Senate Democrats lit into the Bush administration's Iraq policies yesterday, using an uncharacteristically contentious hearing on additional war spending to attack the Pentagon's number two official in personal and bitter terms.Analysis: As Austin Powers might say: "Ouch, baby, that hurts." Personally, I think the Senate Democrats are spot-on with their criticism, and I'm amazed at the level of alacrity shown by top Pentagon officials like Mr. Wolfowitz. The fact that these guys weren't excused for their post-war planning failures and WMD detection failures is amazing, particularly when you consider the way that former-Army Sec. Tom White and former-Army Chief of Staff Gen. Eric Shinseki were summarily sacked. Ironically, those Army leaders didn't even screw up the way that the top OSD officials have; their crime was to clash with their bosses, and break from the Rumsfeldian ranks. So, I'm somewhat happy to see the Congressional oversight committee for the Pentagon taking this deputy cabinet secretary to task, and I hope they do more of it as the 2005 National Defense Authorization Act is considered over the next few months by Congress.
Of course, what this makes clear is that Secretary Rumsfeld is absolutely not going to step down, at least not unless Wolfowitz does too. As much as Congress may be upset at Secretary Rumsfeld, they don't have nearly the level of contempt for him that they do for his deputy. And, we haven't yet reached the "tipping point" where letting Rumsfeld go is more expedient than letting him stay, as Fred Kaplan explains in Slate. Plus, as Mr. Kaplan explains, the entire OSD inner circle (including Wolfowitz) has been tainted by the WMD failures and post-war planning failures, and you'd basically have to replace the whole tumerous brain in the Pentagon to achieve any substantive change. In an election year, with a war on, that's not going to happen. It may make sense politically to call for Rumsfeld's resignation in the wake of Abu Ghraib. But practically speaking, I just don't see it happening.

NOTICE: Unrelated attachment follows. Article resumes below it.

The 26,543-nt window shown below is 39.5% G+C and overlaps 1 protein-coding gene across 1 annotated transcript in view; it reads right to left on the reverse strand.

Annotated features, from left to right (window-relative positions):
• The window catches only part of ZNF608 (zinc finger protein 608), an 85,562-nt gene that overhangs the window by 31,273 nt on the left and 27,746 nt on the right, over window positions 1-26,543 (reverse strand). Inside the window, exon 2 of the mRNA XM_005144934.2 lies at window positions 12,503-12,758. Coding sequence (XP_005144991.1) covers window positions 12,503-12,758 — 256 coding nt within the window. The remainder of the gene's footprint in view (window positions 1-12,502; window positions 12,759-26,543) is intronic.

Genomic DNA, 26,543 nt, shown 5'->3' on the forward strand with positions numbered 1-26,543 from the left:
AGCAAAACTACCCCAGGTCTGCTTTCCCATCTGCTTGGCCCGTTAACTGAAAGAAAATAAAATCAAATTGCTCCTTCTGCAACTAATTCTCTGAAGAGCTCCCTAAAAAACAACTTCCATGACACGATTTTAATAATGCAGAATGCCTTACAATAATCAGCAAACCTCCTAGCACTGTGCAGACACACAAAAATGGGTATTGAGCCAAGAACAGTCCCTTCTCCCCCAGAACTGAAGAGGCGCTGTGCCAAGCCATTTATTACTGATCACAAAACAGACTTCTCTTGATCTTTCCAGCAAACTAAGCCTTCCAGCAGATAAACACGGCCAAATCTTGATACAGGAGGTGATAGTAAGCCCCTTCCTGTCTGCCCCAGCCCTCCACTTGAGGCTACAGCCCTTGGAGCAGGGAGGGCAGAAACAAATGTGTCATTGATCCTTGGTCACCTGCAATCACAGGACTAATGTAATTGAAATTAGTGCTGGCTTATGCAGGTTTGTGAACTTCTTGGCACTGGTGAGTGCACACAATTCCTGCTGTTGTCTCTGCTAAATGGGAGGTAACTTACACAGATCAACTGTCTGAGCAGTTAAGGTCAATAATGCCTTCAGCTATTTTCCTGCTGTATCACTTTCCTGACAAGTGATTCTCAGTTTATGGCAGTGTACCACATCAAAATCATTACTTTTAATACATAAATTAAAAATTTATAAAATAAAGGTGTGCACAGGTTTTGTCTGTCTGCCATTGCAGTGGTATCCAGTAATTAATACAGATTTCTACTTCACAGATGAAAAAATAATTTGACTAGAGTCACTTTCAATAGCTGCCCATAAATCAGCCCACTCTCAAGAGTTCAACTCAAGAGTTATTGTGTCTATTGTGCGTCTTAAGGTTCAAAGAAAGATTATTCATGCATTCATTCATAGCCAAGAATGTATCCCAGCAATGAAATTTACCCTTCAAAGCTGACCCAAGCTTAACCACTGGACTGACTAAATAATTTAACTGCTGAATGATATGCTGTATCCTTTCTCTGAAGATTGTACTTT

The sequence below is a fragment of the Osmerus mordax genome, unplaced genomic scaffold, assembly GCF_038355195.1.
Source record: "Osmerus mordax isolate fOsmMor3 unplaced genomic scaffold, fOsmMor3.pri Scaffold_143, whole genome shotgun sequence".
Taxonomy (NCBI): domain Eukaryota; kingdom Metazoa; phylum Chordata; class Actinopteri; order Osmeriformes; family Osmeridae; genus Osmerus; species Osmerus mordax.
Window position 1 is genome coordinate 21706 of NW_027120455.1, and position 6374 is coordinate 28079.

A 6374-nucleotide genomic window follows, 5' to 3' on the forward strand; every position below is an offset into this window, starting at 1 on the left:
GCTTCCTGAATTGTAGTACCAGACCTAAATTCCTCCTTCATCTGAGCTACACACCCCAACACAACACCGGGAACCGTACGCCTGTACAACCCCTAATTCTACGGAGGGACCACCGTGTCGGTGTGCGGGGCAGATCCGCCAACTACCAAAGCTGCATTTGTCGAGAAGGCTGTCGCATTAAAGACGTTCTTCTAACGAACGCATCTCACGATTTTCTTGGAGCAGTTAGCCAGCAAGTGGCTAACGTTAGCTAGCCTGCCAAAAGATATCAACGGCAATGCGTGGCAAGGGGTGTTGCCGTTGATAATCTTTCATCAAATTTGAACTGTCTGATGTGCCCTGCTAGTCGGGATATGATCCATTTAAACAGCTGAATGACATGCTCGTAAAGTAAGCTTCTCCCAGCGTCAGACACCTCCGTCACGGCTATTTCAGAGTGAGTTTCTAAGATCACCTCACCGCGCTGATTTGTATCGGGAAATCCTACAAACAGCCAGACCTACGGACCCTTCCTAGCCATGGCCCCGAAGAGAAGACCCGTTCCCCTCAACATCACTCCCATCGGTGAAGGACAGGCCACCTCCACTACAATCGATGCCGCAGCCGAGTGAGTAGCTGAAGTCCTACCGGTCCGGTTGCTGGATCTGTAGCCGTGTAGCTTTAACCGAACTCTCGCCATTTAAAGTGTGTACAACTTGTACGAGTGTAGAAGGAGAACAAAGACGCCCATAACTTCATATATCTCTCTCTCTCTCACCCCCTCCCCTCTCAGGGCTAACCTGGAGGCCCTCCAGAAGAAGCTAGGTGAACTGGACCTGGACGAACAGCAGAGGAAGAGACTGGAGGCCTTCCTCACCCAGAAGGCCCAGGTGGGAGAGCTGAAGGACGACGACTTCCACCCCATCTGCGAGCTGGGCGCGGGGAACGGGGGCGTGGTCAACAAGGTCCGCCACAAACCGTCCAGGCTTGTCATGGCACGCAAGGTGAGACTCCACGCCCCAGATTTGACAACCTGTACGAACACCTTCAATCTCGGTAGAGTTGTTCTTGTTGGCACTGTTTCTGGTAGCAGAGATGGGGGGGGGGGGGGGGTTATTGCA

Thursday, May 13, 2004
First MP to face trial speaks up
Whose version of the truth is the truth?
Richard Serrano breaks an exclusive story in the LA Times this evening about what Army SPC Jeremy Sivits will confess to after the pleads guilty to a special court martial next week in Iraq. So far, military law pundits like me think that Sivits is being induced to plead guilty so that prosecutors will have at least one MP on the inside testifying for them, if for no other reason than to explain what's going on in all those awful photographs.
Sivits, who according to sources is expected to plead guilty at a court-martial proceeding next week in Baghdad, also gave fresh details about the other suspects in the beating of Iraqi prisoners - for the first time describing their moods as the prisoners were stripped and abused.Analysis: I'm not yet ready to believe everything this guy says, or buy into this Specialist's testimony as the absolute truth. But if he's right, it still may not let the command off the hook. The fact that they didn't know about these events isn't enough. If they should have known about them, by doing proper nighttime inspections and spot-checks, and they didn't know, then they're still legally culpable. More to follow...
Update I -- Pointing Fingers: Chris Cooper reports in the Wall Street Journal (subscription required) on the story being advanced by Army SPC Charles Graner, which predictably, is at odds with that being advanced by SPC Sivits. What's the real truth? Who knows -- I'm sure it's out there somewhere. But in SPC Graner's case, he's got another strike against him: an adultery charge founded on his apparent affair with PFC Lynndie England (who is now pregnant with Graner's baby). This charge will probably have some effect on SPC Graner's credibility, and it'll probably be a slam dunk for the prosecution assuming they can medically prove paternity.